2. Recruiting Credible Candidates – It doesn’t matter how awful an incumbent might be. They may well have an R next to their name and vote like a Democrat. There’s certainly plenty of them. But none of that matters if there’s not someone to challenge them. It’s why I wrote nearly three years ago that Replacing Big Government Republicans is the Only Way to Change Bismarck. And by the way, PLEASE take note of that word “credible”. It’s vitally important.
  3. Funding – It’s probably everyone’s least favorite aspect of political activism. Yet, it’s often vital to the success of candidacies and political movements. This is true more than ever before in North Dakota. I’m not saying our candidates have to have the most money to win, but they must be able to compete. Failure to do so will almost certainly result in defeat.
  4. Avoid Blunders – This is one of the most frustrating things for me and it has nothing to do with our political opponents at all. Whether it’s unnecessary social media posts, personal attacks, threats of lawsuits (that don’t get carried out) or certain individuals running self-aggrandizing campaigns for office — that aren’t really campaigns at all — credibility takes a hit with the general public. And when this happens, we all suffer. Before we know it, those guilty of such things are labeled as “clowns” and the rest of us are lumped in as being part of the “clown show”. For those of us unjustly lumped in, our innocence is irrelevant if political opponents can successfully convince others that the narrative is somehow true. Like it or not, public perception matters. Right or wrong, in politics perception is reality. Politics is tough as it is. It’s just downright stupid if people do things that our opponents can use against us.

I’m confident that conservatives can have a significant influence on the direction of our state in the years to come. But in order to do that, we have to win. And in order to win, we have to do the things that result in victories. Failure to do so only makes us our own worst enemy.



  1. Lawmakers | ACU Ratings (conservative.org)
  2. Establishment Republicans are Ignoring the Reality of District Reorgs – The Minuteman Blog
  3. North Dakota GOP to charge fees of state candidates vying for endorsement | Govt-and-politics | bismarcktribune.com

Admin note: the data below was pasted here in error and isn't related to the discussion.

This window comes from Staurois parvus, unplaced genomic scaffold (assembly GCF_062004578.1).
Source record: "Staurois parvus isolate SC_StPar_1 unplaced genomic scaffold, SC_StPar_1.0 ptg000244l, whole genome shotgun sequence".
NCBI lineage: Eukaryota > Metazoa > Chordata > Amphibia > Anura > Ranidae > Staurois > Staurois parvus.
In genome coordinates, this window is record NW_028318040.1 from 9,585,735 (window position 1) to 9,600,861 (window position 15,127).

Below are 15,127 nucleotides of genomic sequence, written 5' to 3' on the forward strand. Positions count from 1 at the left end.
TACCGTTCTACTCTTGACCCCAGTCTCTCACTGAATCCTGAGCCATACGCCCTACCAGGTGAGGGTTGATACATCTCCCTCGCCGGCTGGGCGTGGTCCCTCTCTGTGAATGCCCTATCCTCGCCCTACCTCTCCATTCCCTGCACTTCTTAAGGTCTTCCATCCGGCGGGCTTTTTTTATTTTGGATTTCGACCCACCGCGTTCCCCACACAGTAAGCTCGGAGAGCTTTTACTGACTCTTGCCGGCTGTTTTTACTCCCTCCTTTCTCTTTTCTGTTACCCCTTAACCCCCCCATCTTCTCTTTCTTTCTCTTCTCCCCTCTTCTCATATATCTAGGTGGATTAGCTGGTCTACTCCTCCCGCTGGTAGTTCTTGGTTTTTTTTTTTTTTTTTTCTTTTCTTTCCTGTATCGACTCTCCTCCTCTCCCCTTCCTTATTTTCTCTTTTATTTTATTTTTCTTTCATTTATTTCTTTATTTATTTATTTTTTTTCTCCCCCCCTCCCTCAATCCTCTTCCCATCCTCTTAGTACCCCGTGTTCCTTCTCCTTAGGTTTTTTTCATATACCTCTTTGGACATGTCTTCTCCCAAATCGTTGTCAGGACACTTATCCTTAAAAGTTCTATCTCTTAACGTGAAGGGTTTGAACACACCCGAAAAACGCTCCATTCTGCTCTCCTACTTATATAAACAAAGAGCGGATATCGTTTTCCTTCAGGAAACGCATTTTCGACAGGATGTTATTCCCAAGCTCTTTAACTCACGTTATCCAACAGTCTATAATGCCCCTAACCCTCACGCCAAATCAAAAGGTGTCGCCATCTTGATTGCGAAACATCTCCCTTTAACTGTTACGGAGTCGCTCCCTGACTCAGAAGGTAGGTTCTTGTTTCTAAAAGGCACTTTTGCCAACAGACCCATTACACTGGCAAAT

4. Walkout Protest at State GOP Meeting | The Dakotan | Greg Demme (mydakotan.com)
  5. The NDGOP, Legislature, & Power Grab You Didn’t Know About – The Minuteman Blog
  6. 3 Keys to Success from Legendary Coach John Wooden | STACK
  7. Replacing Big Government Republicans is the Only Way to Change Bismarck – The Minuteman Blog
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About T. Arthur Mason 883 Articles
T. Arthur Mason is a native North Dakotan who has spent nearly all of his life in the Peace Garden State. As the third of four children in Western North Dakota, Mason grew to appreciate family and the outdoors. Some of his fondest memories are annual deer hunts with family and friends. In his early teenage years, faith became a central part of T. Arthur Mason's life. He and the majority of his family attend church together on a weekly basis and find this a fulfilling aspect of their lives. Through the influence of his father, T. Arthur Mason became intrigued with politics. As a boy, he attended political events with his father and enjoyed the friendships that resulted as a byproduct of those political associations. As Mason grew older, he became convinced that the quote often attributed to Thomas Jefferson was true, "That government is best which governs least." Today, T. Arthur Mason enjoys time with his wife and children, an occasional hunt, and an increasingly active life on the political scene. This blog is the fulfillment of a dream to design a web site in the realm of politics and to advocate for the principles of Liberty and constitutionally limited government. On behalf of all those that contribute to The Minuteman, we hope you enjoy your time on the site and will share the message with others.